Employment Law Updates Every Business Should Know About in 2024

Employment law is constantly evolving and with this comes legislative changes that businesses should be aware of so that they can adequately plan, prepare and make changes to remain compliant.

We spoke to some experienced employment lawyers to find out more about some of the biggest updates to employment law in 2024 that every business should be aware of as well as helpful information about the laws, their implications and potential actions to take.

  • Flexible Working

In April 2024, amendments were made to the Flexible Working (Amendment) Regulations 2023 with a new law that introduced the following changes to the process;

  • Employees have the right to request flexible working from day one of employment, removing the requirement of 26 weeks of service to qualify.
  • Employees can make 2 flexible working requests per year as opposed to the previous limit of 1 per year.
  • Employers are required to respond to flexible working requests within 2 months and not 3 as it was previously.
  • Employers must consult on alternatives with the employee before refusing a request.
  • Employees are no longer required to lay out the impact that their flexible working request might have on the business or employer.

Knowing these changes can allow your business to implement them effectively into their HR policies and procedures to ensure that the statutory rights to request flexible working are clear and that these requests are handled in a reasonable manner.

  • Carers Leave

On April 6th, 2024, the Carers Leave Regulations 2024 introduced a new statutory right for employees with care obligations to take unpaid carers leave for 1 week. This can be taken as a block or spread out across individual or half days.

This applies to employees that need to care for a – spouse, child, civil partner, parent or dependent that requires care because of;

  • A condition which meets the definition of disability under the Equality Act 2010
  • A physical or mental illness or injury which requires care for more than 3 months
  • Old age

This new entitlement means that employees who care for a dependant with long-term needs have a right from day one to take this leave and are protected from detrimental treatment or dismissal.

Having a detailed understanding of carers leave and these changes will ensure that employers are able to respond and manage requests quickly and appropriately to ensure compliance and consideration for the employee.

  • Redundancy Protection for New Parents

This new piece of employment legislation came into force in April 2024, expanding the current redundancy protection laws for pregnant employees or those returning from maternity/shared parental or adoption leave.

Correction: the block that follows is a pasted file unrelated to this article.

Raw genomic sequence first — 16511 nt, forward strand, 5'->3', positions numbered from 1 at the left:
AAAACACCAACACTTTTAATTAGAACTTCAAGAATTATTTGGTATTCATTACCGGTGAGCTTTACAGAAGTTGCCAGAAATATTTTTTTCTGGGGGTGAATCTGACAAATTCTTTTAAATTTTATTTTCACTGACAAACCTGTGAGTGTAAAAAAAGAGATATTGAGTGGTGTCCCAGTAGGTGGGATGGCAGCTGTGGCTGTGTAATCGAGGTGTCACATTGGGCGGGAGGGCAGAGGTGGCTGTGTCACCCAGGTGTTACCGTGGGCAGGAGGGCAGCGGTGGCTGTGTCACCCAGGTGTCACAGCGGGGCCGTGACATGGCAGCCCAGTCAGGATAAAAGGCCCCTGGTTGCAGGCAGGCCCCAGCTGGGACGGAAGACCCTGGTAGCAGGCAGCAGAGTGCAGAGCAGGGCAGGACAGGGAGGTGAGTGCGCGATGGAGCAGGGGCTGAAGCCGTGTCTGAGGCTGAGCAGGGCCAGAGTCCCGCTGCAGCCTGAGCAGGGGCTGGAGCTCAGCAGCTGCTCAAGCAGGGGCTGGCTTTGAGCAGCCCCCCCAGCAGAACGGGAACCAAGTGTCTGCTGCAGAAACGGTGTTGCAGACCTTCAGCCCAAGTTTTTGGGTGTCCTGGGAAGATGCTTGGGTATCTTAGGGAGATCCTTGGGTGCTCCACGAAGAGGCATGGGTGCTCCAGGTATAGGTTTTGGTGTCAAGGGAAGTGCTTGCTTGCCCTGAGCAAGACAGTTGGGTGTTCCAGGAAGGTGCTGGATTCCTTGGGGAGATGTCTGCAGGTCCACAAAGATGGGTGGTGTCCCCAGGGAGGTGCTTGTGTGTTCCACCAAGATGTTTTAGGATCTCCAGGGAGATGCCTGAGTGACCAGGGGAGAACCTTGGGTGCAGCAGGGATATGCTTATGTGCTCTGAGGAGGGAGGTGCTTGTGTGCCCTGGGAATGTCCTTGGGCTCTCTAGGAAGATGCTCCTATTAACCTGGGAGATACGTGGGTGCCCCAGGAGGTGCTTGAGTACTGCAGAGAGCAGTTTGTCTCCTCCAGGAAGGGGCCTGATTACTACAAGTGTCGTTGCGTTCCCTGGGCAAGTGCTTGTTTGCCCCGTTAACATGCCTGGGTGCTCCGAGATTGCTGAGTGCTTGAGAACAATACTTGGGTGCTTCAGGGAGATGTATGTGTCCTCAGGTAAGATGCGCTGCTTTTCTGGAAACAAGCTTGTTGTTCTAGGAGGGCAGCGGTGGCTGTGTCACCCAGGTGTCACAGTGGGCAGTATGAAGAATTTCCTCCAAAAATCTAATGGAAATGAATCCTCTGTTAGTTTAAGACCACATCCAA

Previously, employees that were on maternity/shared parental/adoption leave had enhanced protection in redundancy situations which included the right to have first refusal on suitable alternative roles.

The new changes made to the law extend this redundancy protection for a further 6 months after the leave ends and now also includes;

  • Pregnant employees who enter a ‘protected period of pregnancy’ once they inform their employer
  • An employee who informed her employee she is pregnant and has suffered a miscarriage within the previous 2 weeks
  • Anyone returning to work from maternity, shared parental or adoption leave

This new act is designed to ensure that employers don’t make early judgements of performance within the first few months of the employee returning to work following a long period of absence. Because paternity leave is only a short amount of time off, fathers taking paternity leave are not protected by this act.

As an employer, your redundancy policy should refer to redundancy protection and be updated to reflect these changes regarding extended protection and ensure that the necessary people are informed so that they can be incorporated into any redundancy planning.

  • Protection From Harassment

Likely to come into force from October 2024, this new piece of employment law consists of amendments to the Equality Act 2010, introducing a duty on employers to take ‘reasonable steps’ to prevent the sexual harassment of their employees.

The aim of this legislation is to place a greater responsibility on employers to make their workplaces safer for all staff. This means employers will now be expected to have a proactive duty to prevent sexual harassment and where sexual harassment cases reach a tribunal, they will have the power to uplift compensation by up to 25% if the employer is found to have breached their duty.

It is unclear yet what will be determined as ‘reasonable steps’ but is definitely something that businesses and employers can start planning for by looking at their existing measures in place and identifying areas that they can improve.